W3C home > Mailing lists > Public > http-caching-historical@w3.org > February 1996

Re: Header bytes (was Variant IDs)

From: Roy T. Fielding <fielding@avron.ICS.UCI.EDU>
Date: Fri, 09 Feb 1996 17:42:33 -0800
To: jg@w3.org
Cc: http-caching@pa.dec.com, conneg@organic.com
Message-Id: <9602091742.aa07930@paris.ics.uci.edu>
I certainly won't argue against reducing header bytes.  However,
I think this is making some incorrect assumptions.

> Any scheme that uses lots of bytes will fail in the general market, 
> as a result, and this is the experience already observed by Netscape,
> which has had demonstrably better performance than Mosaic did (partially
> because of Mosaic's incredibly stupid accept header behavior) by observing
> the latency problems caused by long headers, and working to fix this.

Yes, but that is a problem with sending 1k of header fields on every
single request, regardless of the negotiability of the resource.  Since
far less than %0.01 of all URLs are negotiable in content, this is a
bum deal.

However, the notion of including variant information in the URI
(or any) header field applies only to *responses* that *are negotiable*.
In those rare cases, it is worthwhile for the server to send that data.
I too would prefer a compact form, but it isn't going to invent itself.
We may be better off just defining a form that works, and then work
on tokenizing it for the next generation.

Something we have to keep in mind is that there are only three ways
to do negotiation in HTTP:

    1. Never [not really an option]

    2. Preemptive

       The user agent tells the server about what it is capable of
       accepting.  The server selects the variant that best matches
       what the user agent claims to be its capabilities.
       [I claim that this is a non-tractable problem because
       it requires information on both what the UA will accept and
       how well it accepts it in order for the server to make the
       correct decision].

    3. Reactive

       The user agent makes the request for the resource and the
       server responds with the available variant information;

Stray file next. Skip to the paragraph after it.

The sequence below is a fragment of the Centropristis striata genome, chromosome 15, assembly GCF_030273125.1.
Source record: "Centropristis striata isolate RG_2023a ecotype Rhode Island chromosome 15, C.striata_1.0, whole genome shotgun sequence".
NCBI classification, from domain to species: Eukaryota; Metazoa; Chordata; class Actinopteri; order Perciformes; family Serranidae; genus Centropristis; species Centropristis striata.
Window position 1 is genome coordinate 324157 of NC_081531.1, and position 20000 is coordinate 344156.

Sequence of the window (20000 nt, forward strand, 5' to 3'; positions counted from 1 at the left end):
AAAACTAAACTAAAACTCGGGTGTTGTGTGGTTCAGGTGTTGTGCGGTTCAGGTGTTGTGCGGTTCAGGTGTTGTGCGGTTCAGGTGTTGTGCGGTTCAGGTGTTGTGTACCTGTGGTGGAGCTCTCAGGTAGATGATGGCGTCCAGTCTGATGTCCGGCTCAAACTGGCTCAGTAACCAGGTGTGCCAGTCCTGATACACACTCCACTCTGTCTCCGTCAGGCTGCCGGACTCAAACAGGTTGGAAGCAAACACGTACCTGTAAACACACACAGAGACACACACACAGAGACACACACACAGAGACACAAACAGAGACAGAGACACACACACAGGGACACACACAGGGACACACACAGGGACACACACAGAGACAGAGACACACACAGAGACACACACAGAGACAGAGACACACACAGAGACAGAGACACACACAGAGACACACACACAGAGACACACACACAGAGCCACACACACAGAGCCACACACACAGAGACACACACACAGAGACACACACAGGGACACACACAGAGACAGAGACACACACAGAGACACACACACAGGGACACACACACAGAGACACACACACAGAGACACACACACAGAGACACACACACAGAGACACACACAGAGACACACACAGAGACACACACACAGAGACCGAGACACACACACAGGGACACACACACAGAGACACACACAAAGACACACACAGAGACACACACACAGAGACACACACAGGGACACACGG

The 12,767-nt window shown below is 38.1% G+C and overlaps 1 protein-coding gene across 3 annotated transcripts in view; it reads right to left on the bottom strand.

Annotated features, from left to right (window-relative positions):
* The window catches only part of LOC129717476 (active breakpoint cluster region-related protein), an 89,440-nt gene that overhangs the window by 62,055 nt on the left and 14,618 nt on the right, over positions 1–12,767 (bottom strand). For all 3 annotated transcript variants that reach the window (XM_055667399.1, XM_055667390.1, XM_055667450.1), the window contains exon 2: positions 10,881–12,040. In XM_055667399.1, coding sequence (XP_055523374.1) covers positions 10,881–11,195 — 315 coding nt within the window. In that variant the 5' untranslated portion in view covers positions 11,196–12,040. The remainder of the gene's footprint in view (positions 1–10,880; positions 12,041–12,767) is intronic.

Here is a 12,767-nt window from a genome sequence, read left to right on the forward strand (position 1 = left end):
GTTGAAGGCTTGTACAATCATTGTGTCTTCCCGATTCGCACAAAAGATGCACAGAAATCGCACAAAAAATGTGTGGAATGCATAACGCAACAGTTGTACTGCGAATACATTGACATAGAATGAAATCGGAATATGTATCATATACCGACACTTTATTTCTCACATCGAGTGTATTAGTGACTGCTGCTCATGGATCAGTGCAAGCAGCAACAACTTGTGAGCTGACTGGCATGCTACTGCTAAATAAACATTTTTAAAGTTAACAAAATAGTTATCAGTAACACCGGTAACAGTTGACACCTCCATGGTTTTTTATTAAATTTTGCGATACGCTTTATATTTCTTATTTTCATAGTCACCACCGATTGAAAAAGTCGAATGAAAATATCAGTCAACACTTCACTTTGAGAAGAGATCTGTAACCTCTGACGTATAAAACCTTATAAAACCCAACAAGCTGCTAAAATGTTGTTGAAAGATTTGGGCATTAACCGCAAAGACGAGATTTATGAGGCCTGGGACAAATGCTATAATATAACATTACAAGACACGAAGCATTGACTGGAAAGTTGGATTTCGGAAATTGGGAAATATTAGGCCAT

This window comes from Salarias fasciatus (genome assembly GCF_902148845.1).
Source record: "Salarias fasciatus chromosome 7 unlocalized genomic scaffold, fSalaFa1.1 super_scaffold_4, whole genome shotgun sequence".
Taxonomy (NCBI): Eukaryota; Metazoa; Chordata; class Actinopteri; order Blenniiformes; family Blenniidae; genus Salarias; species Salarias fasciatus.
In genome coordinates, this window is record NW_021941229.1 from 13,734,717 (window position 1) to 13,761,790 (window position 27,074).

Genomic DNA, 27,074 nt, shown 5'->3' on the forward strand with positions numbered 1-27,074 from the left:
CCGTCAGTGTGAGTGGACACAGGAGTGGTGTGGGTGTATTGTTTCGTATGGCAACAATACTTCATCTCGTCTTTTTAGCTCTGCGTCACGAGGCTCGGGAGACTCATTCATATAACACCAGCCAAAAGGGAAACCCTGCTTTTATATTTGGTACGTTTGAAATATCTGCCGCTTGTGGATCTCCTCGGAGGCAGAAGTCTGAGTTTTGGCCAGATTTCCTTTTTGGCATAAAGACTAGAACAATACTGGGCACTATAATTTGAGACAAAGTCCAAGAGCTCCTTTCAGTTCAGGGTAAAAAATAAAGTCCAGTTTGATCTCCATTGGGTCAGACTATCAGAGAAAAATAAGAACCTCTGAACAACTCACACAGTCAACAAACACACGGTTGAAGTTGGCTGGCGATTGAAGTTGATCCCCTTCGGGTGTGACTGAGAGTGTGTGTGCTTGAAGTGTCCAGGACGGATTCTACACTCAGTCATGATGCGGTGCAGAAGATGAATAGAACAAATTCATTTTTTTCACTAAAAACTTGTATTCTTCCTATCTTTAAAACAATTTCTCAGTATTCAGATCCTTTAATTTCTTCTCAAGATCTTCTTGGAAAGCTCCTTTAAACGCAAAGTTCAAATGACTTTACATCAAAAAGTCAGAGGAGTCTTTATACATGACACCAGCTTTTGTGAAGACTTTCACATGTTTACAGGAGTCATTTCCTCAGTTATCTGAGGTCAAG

the user agent can then choose which one is "best" according
       to its own capabilities.  The variant information may be
       supplied via a separate entity (e.g., a 300 response) requiring
       a request delay, inside the response data (e.g., conditional HTML),
       or as a supplement to the "most likely" response (requiring an
       extra request only if the user agent decides one of the other
       variants would be better).

Whether or not there exists something like a Variant-ID is irrelevant
to the above categories, and thus will not save bytes regardless of
how compact it might be.  What it may provide is a more efficient
mechanism for cache updates when preemptive negotiation is used,
but the cost of preemptive negotiation *on every request* will far
outweigh any benefits of Variant-ID, which is the whole point for
using a variant list in the response.

In any case, both preemptive and reactive negotiation suffer from
our inability to communicate the actual characteristics of the
variant dimensions (i.e., how to say it supports HTML tables
but not the INSERT element) and so somebody is going to have to
come up with a solution to that problem before we can say anything
about which method uses fewer bytes.

 ...Roy T. Fielding
    Department of Information & Computer Science    (fielding@ics.uci.edu)
    University of California, Irvine, CA 92717-3425    fax:+1(714)824-4056
Received on Saturday, 10 February 1996 02:08:56 UTC

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